Lost art of interviewing…
Posted On May 24, 2017
For the first time in several years, I find myself on the other side of the interview table as the interviewer. With every passing candidate, I ask myself, “What the heck is wrong with people today?”
Perhaps I live in a world that has passed me by. Though I can’t believe that in just a few short years that the art of interviewing has been turned on its head. Are candidates no longer required to proofread their resumes for spelling mistakes, poor grammar, and a slew of other visible flaws? Does merely knowing how to spell a certain skill (and often, not correctly) qualify you as having experience or being an expert? Do jeans, tennis shoes, and a polo shirt now pass for “dressing to impress”?
Am I being old-fashioned for expecting a resume absent of spelling mistakes and for candidates to show up in a suit, or at a minimum, business appropriate attire? The interview itself is another area where I’ve found myself shaking my head at some of the answers being provided. Perhaps I myself misunderstand the purpose behind an interview. Am I incorrect in believing the interview is an opportunity for a candidate to put themselves in the best light possible, to explain their experience and knowledge, and to voice the reasons they would be an asset to the company they’re interviewing at?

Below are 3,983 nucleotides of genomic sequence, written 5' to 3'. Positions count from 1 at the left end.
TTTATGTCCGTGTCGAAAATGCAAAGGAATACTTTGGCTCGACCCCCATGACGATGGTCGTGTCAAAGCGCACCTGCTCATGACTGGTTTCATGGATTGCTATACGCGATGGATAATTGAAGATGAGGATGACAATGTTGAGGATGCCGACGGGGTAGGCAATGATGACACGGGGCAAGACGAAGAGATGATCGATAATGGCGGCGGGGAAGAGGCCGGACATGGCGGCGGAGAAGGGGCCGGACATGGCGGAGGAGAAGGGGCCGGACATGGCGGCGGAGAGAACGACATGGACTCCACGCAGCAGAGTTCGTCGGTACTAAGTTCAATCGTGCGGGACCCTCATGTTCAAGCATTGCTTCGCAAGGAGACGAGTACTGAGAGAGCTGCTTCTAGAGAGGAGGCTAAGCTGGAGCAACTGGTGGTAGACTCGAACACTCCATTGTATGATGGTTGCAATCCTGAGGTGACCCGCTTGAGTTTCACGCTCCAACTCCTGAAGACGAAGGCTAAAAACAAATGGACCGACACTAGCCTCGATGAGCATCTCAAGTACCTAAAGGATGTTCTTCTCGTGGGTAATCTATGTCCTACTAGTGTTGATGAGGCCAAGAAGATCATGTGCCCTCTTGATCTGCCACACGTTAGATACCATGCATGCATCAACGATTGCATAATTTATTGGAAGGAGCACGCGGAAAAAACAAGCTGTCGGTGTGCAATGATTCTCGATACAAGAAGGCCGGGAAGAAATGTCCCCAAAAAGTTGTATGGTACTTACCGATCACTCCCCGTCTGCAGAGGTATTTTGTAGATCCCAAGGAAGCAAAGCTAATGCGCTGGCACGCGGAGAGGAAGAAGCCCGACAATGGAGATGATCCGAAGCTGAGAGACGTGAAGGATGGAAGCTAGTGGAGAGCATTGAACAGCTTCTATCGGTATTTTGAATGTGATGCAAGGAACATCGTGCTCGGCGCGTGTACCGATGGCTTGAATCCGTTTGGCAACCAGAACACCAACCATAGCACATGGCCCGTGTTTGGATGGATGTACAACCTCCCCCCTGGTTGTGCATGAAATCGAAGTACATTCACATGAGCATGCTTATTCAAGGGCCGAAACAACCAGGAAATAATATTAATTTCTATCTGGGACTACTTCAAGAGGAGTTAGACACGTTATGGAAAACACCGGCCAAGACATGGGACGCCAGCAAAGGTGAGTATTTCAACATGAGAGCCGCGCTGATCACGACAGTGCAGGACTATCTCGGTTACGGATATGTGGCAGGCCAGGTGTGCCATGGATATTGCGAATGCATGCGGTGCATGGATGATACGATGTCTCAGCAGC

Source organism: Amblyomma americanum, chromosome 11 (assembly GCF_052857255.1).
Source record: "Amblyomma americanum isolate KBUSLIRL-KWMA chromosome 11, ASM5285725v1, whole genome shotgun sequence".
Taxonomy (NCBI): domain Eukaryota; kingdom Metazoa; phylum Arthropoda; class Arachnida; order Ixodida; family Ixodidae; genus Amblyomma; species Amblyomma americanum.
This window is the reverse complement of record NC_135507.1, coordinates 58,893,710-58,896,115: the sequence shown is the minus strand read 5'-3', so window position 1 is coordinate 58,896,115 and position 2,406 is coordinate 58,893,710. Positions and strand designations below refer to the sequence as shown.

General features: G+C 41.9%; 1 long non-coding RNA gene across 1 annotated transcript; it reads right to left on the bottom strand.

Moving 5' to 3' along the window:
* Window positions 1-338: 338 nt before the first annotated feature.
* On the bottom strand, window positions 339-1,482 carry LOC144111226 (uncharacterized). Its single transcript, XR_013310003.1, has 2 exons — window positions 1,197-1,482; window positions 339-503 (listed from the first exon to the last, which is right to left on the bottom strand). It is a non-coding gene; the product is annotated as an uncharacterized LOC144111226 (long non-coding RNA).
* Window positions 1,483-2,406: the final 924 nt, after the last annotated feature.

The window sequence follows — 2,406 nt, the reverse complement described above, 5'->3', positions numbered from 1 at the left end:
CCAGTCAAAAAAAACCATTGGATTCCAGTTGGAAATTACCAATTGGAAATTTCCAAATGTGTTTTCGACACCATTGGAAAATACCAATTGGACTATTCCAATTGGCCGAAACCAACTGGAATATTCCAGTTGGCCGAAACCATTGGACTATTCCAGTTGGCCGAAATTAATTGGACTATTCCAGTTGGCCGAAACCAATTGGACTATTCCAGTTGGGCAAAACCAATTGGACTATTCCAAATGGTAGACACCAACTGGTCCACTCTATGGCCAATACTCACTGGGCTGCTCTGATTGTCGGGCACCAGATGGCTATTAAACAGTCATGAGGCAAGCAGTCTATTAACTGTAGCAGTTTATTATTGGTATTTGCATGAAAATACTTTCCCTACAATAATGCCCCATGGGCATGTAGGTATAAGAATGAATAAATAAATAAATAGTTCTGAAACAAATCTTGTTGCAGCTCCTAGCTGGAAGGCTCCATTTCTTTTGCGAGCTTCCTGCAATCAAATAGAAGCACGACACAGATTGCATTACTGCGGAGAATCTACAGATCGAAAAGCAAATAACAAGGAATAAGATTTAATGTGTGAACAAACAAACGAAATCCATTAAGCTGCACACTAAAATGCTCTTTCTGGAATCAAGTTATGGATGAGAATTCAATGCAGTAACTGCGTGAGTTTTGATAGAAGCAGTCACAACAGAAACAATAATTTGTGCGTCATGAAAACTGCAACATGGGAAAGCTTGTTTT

I remember the days when recruiters would scrutinize your resume with a fine-tooth comb, help you make corrections, updates, and recommended modifications before they would even present you for consideration. In addition, they would ensure you knew the basic rules… show up 15 minutes early, dress in a suit, speak clearly and confidently, and most importantly, tell the truth.
I understand that times have changed and in the age of electronics, the competition that recruiters and candidates face has increased dramatically. Perhaps there’s no time to spend sprucing up candidates, or perhaps it’s just a mentality that’s permeating our culture today that “dressing up” is an old value. That may be true, but candidates need to realize that the person(s) on the other side of the table were very likely raised with those old values.
Would love to hear your thoughts and opinions.